AARP Eye Center
AARP Idaho announced today that Micki Kawakami of Nampa was selected to receive the 2018 Andrus Award for Community Service, the Association’s most prestigious volunteer award. Each year AARP honors the legacy of AARP founder, Dr. Ethel Percy Andrus, with the AARP Andrus Award for Community Service. This award is a symbol of the power of individuals to make a difference in the lives of others.
At the insistence of Ms. Kawakami, AARP Idaho will forgo the annual award ceremony and instead donate $1,000 in her name to Metro Community Services in support of the Adopt a Senior meal delivery program in Caldwell.
Former Andrus award winner, and current AARP volunteer, Peggy Munson nominated Kawakami for the award. “She has dedicated her life to helping others and genuinely making a difference in the communities that are the recipients of her volunteer work. She is dedicated to enriching the lives of others,” said Munson.
Kawakami’s community involvement and volunteerism extends well past her involvement with AARP. She has given her time and expertise to several organizations including Idaho Senior Games, Special Olympics, Alzheimer’s Association, American Cancer Society, Ada and Canyon County Democrats and the Canyon County Festival of Trees.
Kawakami also passionately dedicates countless hours of her time to multicultural and human rights organizations including the Japanese American Citizens League (JACL) where she was the past chapter president, national convention delegate and first female governor of the Intermountain District Council of the Boise valley JACL. She continues to volunteer with the Wassmuth Human Rights Center, Densho Garden in Caldwell, Friends of Minidoka Civil Liberties Symposium and the Four Rivers Cultural Center in Ontario.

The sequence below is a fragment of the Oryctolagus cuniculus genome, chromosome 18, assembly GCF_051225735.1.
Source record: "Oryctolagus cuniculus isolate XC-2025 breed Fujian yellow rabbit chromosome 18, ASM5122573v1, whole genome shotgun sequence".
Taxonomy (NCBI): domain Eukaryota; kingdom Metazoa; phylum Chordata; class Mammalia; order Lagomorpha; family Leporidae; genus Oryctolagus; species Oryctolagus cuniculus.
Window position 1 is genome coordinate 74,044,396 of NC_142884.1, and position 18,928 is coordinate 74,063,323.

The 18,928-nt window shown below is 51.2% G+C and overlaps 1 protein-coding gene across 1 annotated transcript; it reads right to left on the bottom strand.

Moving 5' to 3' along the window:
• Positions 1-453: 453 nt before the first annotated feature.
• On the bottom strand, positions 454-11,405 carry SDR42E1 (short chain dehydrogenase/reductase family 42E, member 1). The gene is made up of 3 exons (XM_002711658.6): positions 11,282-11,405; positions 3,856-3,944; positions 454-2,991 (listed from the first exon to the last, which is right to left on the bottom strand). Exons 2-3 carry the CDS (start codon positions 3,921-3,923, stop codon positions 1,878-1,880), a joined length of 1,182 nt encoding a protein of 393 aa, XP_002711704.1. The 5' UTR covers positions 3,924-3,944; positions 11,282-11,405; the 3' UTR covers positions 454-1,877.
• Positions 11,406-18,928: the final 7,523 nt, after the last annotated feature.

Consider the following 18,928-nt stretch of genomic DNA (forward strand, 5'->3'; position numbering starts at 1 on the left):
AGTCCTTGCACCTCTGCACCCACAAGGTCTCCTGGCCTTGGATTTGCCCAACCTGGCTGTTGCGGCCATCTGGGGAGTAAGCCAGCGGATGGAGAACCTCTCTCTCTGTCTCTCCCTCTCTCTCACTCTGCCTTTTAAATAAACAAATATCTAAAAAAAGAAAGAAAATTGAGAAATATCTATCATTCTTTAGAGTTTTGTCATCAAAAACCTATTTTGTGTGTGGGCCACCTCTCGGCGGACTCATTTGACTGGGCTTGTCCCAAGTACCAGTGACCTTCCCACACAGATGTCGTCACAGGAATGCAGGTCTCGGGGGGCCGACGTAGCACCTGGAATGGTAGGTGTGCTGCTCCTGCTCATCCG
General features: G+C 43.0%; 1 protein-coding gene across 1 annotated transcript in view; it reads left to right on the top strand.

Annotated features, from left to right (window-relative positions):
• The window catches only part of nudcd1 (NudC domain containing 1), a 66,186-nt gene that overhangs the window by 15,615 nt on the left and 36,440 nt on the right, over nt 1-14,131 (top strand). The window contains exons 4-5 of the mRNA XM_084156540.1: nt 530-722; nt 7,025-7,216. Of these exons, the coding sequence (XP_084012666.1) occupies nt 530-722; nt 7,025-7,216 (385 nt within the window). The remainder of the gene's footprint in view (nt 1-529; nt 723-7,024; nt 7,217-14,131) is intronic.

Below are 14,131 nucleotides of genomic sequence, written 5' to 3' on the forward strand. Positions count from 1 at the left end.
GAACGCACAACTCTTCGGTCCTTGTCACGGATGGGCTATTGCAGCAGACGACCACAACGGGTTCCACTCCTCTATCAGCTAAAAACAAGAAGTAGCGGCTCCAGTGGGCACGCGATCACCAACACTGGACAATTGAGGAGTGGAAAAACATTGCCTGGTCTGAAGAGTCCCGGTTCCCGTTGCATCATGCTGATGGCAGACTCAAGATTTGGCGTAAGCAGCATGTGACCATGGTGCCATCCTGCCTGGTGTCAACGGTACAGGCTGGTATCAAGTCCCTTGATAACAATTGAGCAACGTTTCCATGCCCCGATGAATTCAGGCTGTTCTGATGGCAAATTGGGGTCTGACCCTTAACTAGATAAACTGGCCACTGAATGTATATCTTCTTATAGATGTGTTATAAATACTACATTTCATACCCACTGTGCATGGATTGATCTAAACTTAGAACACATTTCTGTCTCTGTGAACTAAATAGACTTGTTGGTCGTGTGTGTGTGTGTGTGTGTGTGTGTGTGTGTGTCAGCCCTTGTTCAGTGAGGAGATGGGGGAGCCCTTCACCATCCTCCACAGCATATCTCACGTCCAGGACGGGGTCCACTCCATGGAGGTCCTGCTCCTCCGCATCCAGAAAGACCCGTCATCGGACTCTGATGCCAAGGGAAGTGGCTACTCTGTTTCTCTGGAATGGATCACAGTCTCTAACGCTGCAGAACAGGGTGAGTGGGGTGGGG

Matthew Stringer, executive director of the Four Rivers Cultural Center also nominated Kawakami for the award. “Micki is the kind of community member that is always contributing to a cause or an issue. She is willing to role her sleeves up and lift a hand to help so many. She is a true asset to the communities in the Treasure Valley,” said Stringer.
“Micki exemplifies the spirit of volunteerism and the important contributions volunteers can make in their communities,” said AARP state director Lupe Wissel. “Her enthusiasm, energy and willingness to lead by example make her a particularly worthy recipient of this award.”
AARP’s commitment to volunteer service can be traced back to the life and vision of founder Dr. Ethel Percy Andrus. From the beginning, her motto, “To serve, not to be served,” has shaped AARP’s community service efforts at the national, state and local levels. Andrus Award winners are nominated by their peers and the award recipient is chosen by a special committee of AARP Idaho volunteer leaders.